A contractor may want to be more proactive to avoid, or at least mitigate, any costs escalation in the current construction environment. Such proactive steps may include providing notice as soon as the project manager learns of longer than usual lead time for materials, or a significant increase. The contractor project manager usually should also promptly request a substitution, if possible. Document the process and submit change order requests for price increases. Included in this documentation should be the price on which the bid was based to establish the delta in cost. Comply with your claim notice requirements.
You may want to be proactive and review your time extension, cost escalation, and force majeure extension clauses now. There’s usually no advantage to waiting until a problem arises to understand what your options are. It is still too recent in the current era of COVID-19 to expect much in the way of relevant legal cases to guide your analysis and decision making so there is a greater element of unpredictability of who bears the risk. If the specifications include a clause that provides for change orders when there is a “change in the character” of the work, this type of generic language may provide a good argument for justifying additional payment. Certainly, many of the supply chain issues have completely altered the nature and character of the work in terms of acquiring materials and equipment.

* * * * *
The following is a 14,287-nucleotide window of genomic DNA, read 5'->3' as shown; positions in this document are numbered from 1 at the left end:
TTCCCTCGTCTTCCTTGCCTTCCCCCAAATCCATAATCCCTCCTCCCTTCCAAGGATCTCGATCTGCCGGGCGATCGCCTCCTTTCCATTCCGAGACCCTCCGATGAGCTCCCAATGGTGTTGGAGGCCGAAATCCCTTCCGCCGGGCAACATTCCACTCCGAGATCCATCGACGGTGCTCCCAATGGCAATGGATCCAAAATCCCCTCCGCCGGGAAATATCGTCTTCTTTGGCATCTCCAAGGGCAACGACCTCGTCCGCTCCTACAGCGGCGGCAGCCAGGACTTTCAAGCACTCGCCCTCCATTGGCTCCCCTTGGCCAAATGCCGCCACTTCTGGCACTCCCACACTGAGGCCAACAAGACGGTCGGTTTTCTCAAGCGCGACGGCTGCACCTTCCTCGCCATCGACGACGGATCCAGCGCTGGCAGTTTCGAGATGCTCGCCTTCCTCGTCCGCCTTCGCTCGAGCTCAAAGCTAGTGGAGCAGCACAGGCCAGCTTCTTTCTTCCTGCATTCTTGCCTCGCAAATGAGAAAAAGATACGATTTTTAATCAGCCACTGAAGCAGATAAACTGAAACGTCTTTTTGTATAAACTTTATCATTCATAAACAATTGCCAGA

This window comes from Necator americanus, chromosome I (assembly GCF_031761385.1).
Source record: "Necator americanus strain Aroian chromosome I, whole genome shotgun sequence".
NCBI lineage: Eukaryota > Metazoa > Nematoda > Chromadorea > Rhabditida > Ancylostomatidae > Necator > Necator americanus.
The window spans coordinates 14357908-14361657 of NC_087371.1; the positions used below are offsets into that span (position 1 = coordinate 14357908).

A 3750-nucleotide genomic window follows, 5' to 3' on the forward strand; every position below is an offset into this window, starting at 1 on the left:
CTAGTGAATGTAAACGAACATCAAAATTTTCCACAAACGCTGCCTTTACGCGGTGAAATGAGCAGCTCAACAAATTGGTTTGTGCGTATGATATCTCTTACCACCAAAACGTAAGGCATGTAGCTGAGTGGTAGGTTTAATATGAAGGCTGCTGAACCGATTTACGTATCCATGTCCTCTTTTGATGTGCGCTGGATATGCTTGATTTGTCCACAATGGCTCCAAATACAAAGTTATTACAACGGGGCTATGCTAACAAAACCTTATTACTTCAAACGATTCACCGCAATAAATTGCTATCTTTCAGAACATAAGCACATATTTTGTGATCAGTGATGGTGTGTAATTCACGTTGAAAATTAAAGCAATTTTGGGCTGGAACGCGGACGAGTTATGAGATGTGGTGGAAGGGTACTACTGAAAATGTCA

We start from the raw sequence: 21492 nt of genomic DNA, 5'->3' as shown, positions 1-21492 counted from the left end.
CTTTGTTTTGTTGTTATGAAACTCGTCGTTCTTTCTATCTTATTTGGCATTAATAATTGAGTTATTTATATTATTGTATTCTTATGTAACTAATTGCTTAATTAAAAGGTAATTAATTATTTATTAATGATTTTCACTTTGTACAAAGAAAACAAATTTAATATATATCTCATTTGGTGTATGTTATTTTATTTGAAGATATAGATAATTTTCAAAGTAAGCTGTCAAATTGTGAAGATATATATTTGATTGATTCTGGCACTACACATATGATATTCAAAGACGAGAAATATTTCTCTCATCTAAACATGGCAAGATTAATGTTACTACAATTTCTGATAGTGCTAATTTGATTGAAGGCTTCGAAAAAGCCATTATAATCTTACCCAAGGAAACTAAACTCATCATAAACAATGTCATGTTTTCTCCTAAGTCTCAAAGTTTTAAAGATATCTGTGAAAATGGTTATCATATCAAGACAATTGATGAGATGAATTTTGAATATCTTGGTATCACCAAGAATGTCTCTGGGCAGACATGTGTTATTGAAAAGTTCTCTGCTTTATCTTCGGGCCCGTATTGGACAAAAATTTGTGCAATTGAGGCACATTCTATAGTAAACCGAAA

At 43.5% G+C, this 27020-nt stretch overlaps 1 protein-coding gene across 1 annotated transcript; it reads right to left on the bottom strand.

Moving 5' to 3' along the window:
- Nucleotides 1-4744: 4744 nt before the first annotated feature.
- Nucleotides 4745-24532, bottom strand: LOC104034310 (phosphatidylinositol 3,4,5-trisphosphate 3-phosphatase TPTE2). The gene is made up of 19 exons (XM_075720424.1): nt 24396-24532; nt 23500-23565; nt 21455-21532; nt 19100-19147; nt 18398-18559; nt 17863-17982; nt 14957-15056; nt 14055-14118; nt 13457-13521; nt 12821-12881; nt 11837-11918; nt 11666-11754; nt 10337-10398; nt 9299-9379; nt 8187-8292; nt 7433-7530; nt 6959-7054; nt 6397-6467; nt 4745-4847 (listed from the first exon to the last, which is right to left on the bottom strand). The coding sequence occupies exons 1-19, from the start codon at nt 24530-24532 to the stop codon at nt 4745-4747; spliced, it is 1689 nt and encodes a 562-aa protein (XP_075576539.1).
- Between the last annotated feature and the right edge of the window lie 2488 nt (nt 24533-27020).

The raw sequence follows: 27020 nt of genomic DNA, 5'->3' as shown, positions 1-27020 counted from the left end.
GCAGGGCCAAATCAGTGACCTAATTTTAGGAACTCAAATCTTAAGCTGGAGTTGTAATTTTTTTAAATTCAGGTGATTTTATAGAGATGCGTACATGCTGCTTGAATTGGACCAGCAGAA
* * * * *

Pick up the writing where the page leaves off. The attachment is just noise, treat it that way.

There may be other possible avenues for recovery of extreme cost increase including a cause of action for breach of the covenant of good faith and fair dealing implied in all contracts. This theory will not relieve a party from performing contractual obligations because the contract is no longer profitable; however, it may prevent parties from acting in bad faith in dealing with these cost escalation problems.
Two other legal theories which may be useful to potential avenues of recovery include commercial impracticability and frustration of purpose. With commercial impracticability, a contract is commercially impracticable because performance would cause extreme and unreasonable difficulty, expense, injury, or loss to one of the parties. This is usually a difficult burden to prove. Just because it may cost a lot more to do the work does not mean the doctrine of commercial impracticability will apply. Similarly, there is the doctrine of frustration of purpose of contract. This legal theory allows the court to excuse an obligation to perform under the contract if the contractor can no longer achieve its purpose for the transaction and the contractor did not cause the frustration of performance. Basically, the frustration must be so severe that completing the transaction makes little sense. In either case, commercial impracticability, or frustration of purpose, you may be able to recover the cost incurred in attempting to perform the contract. However, these generally are difficult legal theories to prevail upon and there is no guarantee of recovery. They also typically only apply to cases of extreme or monumental cost increases.
Be proactive. You may want to review your contracts now and take the time to learn and understand both the content and application of any potential cost increase recovery mechanisms in your agreements. Going forward, you may want to confirm that any new contract you are about to enter addresses cost escalation. The threat of extreme cost escalation disruption may be with us for some time so you may want to get prepared now.